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In this week's bulletin we report on the news announced yesterday of the extension to the moratorium against forfeiture of commercial leases, a case assessing qualification for the right to enfranchise and a case on introducing service charges for grounds maintenance to an existing tenancy agreement. 

Moratorium against forfeiture of commercial leases extended until 31 March 2021

In our bulletin on 29 October 2020, we provided a refresher of steps currently available to commercial landlords to recover unpaid rent, along with the key restrictions and their relevant deadlines.

Yesterday, the Government announced a "final extension" to the current restrictions until 31 March 2021. An updated note of the key restrictions and their relevant deadlines is below:

Moratorium against forfeiture – the Coronavirus Act 2020 prevents landlords from exercising a right to forfeit a lease of commercial premises on the basis of a tenant's non-payment of rent during the period from 26 March 2020 to 31 March 2021. Landlords remain entitled to exercise any rights to forfeit which may arise in respect of other breaches, subject to compliance with and service of a notice under section 146 of the Law of Property Act 1925 and any arguments as to waiver;

Statutory demands – there is nothing preventing the service of a statutory demand but these are currently rendered "toothless" as no winding up petition may be presented for an unpaid statutory demand served from 1 March 2020 until 31 March 2021;

Winding up petitions – a "financial effect" test has been introduced meaning that petitions can still be brought in respect of a statutory demand served prior to 1 March 2020 or on the basis the company is otherwise "unable to pay its debts" but only if the creditor has reasonable grounds for believing that coronavirus has not had a financial effect on the tenant company or that the tenant company would have been unable to pay its debts regardless of the financial effect of coronavirus. A statement made by a creditor on this basis will be considered by the Court when deciding whether to allow a petition to be issued;

CRAR (Commercial Rent Arrears Recovery i.e. the new form of distress using bailiffs to recover rent arrears) – the position remains as we last reported and, as at 25 December 2020, CRAR cannot be used unless an amount equal to 366 days' rent is overdue;

The Government's announcement also confirmed that a review of commercial landlord and tenant legislation will be launched in the early part of 2021. The review, it says, will consider issues such as security of tenure under Part II of the Landlord & Tenant Act 1954, different models of rent payment and the impact of coronavirus on the market.

Enfranchisement and rights of first refusal – partially constructed flats do not qualify

The case of Aldford House Freehold Ltd v Grosvenor (Mayfair) Estate and another [2019] EWCA Civ 1848, considered at which point in construction flats would qualify to participate in a collective enfranchisement claim for the freehold under the Leasehold Reform, Housing and Urban Development Act 1993. The Court of Appeal set out that a flat would need to be capable of use as a dwelling for it to be considered a flat under the 1993 Act.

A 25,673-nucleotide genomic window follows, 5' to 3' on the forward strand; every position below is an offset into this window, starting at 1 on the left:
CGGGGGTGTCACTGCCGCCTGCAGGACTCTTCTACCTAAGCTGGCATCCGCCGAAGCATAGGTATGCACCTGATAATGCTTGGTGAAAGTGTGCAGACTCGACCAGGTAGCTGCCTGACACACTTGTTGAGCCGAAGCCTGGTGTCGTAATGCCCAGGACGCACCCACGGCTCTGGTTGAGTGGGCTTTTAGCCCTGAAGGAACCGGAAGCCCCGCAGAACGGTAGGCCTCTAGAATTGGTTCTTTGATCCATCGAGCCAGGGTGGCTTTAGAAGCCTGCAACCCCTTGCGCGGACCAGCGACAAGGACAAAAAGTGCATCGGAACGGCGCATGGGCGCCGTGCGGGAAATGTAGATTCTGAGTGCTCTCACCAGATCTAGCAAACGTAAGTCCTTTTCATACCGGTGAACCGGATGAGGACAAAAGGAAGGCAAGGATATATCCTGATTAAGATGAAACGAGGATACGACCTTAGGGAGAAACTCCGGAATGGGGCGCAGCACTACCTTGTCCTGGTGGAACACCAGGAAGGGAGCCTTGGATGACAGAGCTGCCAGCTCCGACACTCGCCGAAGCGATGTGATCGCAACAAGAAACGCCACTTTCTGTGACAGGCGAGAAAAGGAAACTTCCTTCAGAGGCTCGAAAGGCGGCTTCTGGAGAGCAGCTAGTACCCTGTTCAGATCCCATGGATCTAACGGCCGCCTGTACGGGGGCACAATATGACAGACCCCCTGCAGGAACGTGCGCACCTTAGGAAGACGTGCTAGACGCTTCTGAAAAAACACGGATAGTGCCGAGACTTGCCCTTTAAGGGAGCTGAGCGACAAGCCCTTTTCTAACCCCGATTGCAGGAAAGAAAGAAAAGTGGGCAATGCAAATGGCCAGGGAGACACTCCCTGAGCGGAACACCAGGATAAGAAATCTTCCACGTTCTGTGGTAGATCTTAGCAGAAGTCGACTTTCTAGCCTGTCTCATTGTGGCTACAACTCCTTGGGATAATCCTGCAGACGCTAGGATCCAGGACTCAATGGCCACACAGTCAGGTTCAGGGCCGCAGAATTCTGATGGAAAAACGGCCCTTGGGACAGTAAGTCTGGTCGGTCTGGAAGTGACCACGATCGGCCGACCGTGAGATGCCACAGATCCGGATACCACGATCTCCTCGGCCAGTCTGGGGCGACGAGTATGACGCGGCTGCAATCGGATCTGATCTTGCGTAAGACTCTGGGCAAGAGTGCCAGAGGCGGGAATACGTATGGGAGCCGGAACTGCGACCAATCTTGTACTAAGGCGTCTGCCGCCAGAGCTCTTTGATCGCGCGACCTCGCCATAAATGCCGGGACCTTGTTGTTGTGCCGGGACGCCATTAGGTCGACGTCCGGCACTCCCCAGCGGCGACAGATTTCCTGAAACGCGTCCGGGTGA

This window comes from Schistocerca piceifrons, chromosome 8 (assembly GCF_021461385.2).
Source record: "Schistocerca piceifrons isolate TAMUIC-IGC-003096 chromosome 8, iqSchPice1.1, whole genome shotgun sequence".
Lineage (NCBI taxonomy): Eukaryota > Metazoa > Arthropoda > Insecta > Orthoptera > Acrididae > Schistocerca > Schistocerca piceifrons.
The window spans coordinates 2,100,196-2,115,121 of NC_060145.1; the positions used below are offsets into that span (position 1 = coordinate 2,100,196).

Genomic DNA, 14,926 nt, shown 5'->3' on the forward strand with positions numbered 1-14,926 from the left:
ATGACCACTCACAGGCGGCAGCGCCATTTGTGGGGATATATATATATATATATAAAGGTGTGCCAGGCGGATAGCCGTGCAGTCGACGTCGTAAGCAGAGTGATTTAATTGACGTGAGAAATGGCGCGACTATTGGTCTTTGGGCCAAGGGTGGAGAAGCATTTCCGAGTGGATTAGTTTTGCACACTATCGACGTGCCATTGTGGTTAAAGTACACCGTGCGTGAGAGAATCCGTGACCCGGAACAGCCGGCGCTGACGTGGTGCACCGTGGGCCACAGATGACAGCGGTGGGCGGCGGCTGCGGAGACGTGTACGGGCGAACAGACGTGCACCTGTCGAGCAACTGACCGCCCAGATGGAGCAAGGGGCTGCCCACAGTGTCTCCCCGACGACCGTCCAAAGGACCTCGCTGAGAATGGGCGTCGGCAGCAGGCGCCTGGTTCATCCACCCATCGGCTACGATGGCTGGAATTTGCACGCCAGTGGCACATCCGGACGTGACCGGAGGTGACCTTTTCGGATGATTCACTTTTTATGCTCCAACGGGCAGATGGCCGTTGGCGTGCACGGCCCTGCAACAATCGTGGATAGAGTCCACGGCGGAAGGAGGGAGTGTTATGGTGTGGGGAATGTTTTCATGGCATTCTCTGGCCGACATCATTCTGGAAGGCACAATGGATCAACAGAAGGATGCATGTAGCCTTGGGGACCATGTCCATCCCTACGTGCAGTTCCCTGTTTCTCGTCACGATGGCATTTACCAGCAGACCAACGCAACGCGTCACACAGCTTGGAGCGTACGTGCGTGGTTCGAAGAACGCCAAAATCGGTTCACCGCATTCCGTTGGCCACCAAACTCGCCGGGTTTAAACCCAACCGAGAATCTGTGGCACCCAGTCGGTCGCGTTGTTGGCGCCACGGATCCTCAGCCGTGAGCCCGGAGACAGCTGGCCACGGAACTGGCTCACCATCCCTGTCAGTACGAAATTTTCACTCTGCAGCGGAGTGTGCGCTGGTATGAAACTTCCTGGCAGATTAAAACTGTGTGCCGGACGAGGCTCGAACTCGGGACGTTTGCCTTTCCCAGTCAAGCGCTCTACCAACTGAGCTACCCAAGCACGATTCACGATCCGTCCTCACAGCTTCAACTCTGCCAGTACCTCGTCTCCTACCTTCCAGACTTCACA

This decision has brought welcome clarity where blocks of flats are under construction and contracts have been exchanged with incoming leaseholders prior to practical completion of construction of the flats. Developers often consider the future of their title and potential transfers of the freehold or headlease interests, one consideration being at which point the building becomes caught by the tenants' rights of first refusal contained in the Landlord and Tenant Act 1987. The 1987 Act contains similar wording to the 1993 Act as to the definition of a flat, meaning that Aldford also provides welcome, if unintended, clarity on this point for developers.

Introducing grounds maintenance charges as "extra services" under an assured tenancy agreement

In the case of Curo Places Ltd v Anthony Pimlett [2020] CWCA Civ 1621, Curo Places, a registered provider of social housing, appealed against the Upper Tribunal's decision that its tenant, Mr Pimlett, was not liable to pay service charges in respect of ground maintenance.

In 2008, Curo Places had granted a tenancy of a one-bedroom bungalow in a sheltered housing scheme to Mr Pimlett. At that time, there was no provision for any service charges in respect of the grounds maintenance, although the service was in fact delivered.

In 2017, Curo Places notified its tenants that grounds maintenance would be charged under the tenancy agreement. Mr Pimlett challenged this decision.

Allowing the landlord's appeal, the Court of Appeal considered clause 2.10.1(iii) of the tenancy agreement, which allowed Curo Places to provide extra services "if it believes this would be useful". The Upper Tribunal had found that grounds maintenance charges could not be useful as the estate would be left in the same position as it was before. The Court of Appeal disagreed and found that the Upper Tribunal ignored the fact that under the tenancy agreement, Curo Places could have stopped providing grounds maintenance at any time.

This decision will come as welcome relief for social landlords, as it is often the case that certain services have historically been provided without charge. The Court of Appeal's decision means that as long as there is provision in the tenancy agreement for new services to be introduced, those new services can include charges for services that were already being delivered.

Insight from our colleagues around the firm

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